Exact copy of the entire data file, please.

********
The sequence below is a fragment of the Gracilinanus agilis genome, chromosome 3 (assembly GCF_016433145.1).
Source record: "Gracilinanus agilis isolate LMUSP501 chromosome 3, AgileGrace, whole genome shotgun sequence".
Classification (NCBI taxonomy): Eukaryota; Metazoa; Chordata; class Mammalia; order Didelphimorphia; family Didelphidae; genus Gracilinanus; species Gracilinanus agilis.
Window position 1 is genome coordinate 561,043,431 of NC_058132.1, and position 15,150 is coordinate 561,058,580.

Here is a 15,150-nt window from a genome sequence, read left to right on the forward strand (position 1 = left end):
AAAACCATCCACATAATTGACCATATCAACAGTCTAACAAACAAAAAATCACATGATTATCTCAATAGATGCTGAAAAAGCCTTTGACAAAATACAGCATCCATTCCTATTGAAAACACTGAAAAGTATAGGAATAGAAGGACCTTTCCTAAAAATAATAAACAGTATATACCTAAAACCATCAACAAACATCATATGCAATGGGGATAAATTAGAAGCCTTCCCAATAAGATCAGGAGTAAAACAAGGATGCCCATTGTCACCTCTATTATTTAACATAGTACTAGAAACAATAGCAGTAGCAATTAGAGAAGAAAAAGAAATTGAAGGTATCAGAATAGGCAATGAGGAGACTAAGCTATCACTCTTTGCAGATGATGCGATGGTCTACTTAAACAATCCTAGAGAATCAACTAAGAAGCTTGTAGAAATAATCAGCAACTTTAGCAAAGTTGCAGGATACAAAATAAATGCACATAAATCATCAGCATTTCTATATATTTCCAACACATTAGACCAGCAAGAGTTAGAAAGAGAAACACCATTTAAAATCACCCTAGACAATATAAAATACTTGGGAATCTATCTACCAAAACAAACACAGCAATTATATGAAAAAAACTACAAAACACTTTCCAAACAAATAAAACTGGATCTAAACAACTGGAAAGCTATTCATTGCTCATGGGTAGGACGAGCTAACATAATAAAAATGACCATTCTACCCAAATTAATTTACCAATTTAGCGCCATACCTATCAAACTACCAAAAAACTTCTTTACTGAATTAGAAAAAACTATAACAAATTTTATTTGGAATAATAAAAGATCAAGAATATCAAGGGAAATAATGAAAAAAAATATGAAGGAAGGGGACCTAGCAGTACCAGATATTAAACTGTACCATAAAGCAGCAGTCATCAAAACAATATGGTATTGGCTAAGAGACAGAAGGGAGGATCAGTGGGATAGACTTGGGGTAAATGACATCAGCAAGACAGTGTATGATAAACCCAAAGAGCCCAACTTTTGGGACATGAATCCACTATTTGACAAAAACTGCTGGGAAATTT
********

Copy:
The sequence below is a fragment of the Gracilinanus agilis genome, chromosome 3 (assembly GCF_016433145.1).
Source record: "Gracilinanus agilis isolate LMUSP501 chromosome 3, AgileGrace, whole genome shotgun sequence".
Classification (NCBI taxonomy): Eukaryota; Metazoa; Chordata; class Mammalia; order Didelphimorphia; family Didelphidae; genus Gracilinanus; species Gracilinanus agilis.
Window position 1 is genome coordinate 561,043,431 of NC_058132.1, and position 15,150 is coordinate 561,058,580.

Here is a 15,150-nt window from a genome sequence, read left to right on the forward strand (position 1 = left end):
AAAACCATCCACATAATTGACCATATCAACAGTCTAACAAACAAAAAATCACATGATTATCTCAATAGATGCTGAAAAAGCCTTTGACAAAATACAGCATCCATTCCTATTGAAAACACTGAAAAGTATAGGAATAGAAGGACCTTTCCTAAAAATAATAAACAGTATATACCTAAAACCATCAACAAACATCATATGCAATGGGGATAAATTAGAAGCCTTCCCAATAAGATCAGGAGTAAAACAAGGATGCCCATTGTCACCTCTATTATTTAACATAGTACTAGAAACAATAGCAGTAGCAATTAGAGAAGAAAAAGAAATTGAAGGTATCAGAATAGGCAATGAGGAGACTAAGCTATCACTCTTTGCAGATGATGCGATGGTCTACTTAAACAATCCTAGAGAATCAACTAAGAAGCTTGTAGAAATAATCAGCAACTTTAGCAAAGTTGCAGGATACAAAATAAATGCACATAAATCATCAGCATTTCTATATATTTCCAACACATTAGACCAGCAAGAGTTAGAAAGAGAAACACCATTTAAAATCACCCTAGACAATATAAAATACTTGGGAATCTATCTACCAAAACAAACACAGCAATTATATGAAAAAAACTACAAAACACTTTCCAAACAAATAAAACTGGATCTAAACAACTGGAAAGCTATTCATTGCTCATGGGTAGGACGAGCTAACATAATAAAAATGACCATTCTACCCAAATTAATTTACCAATTTAGCGCCATACCTATCAAACTACCAAAAAACTTCTTTACTGAATTAGAAAAAACTATAACAAATTTTATTTGGAATAATAAAAGATCAAGAATATCAAGGGAAATAATGAAAAAAAATATGAAGGAAGGGGACCTAGCAGTACCAGATATTAAACTGTACCATAAAGCAGCAGTCATCAAAACAATATGGTATTGGCTAAGAGACAGAAGGGAGGATCAGTGGGATAGACTTGGGGTAAATGACATCAGCAAGACAGTGTATGATAAACCCAAAGAGCCCAACTTTTGGGACATGAATCCACTATTTGACAAAAACTGCTGGGAAATTT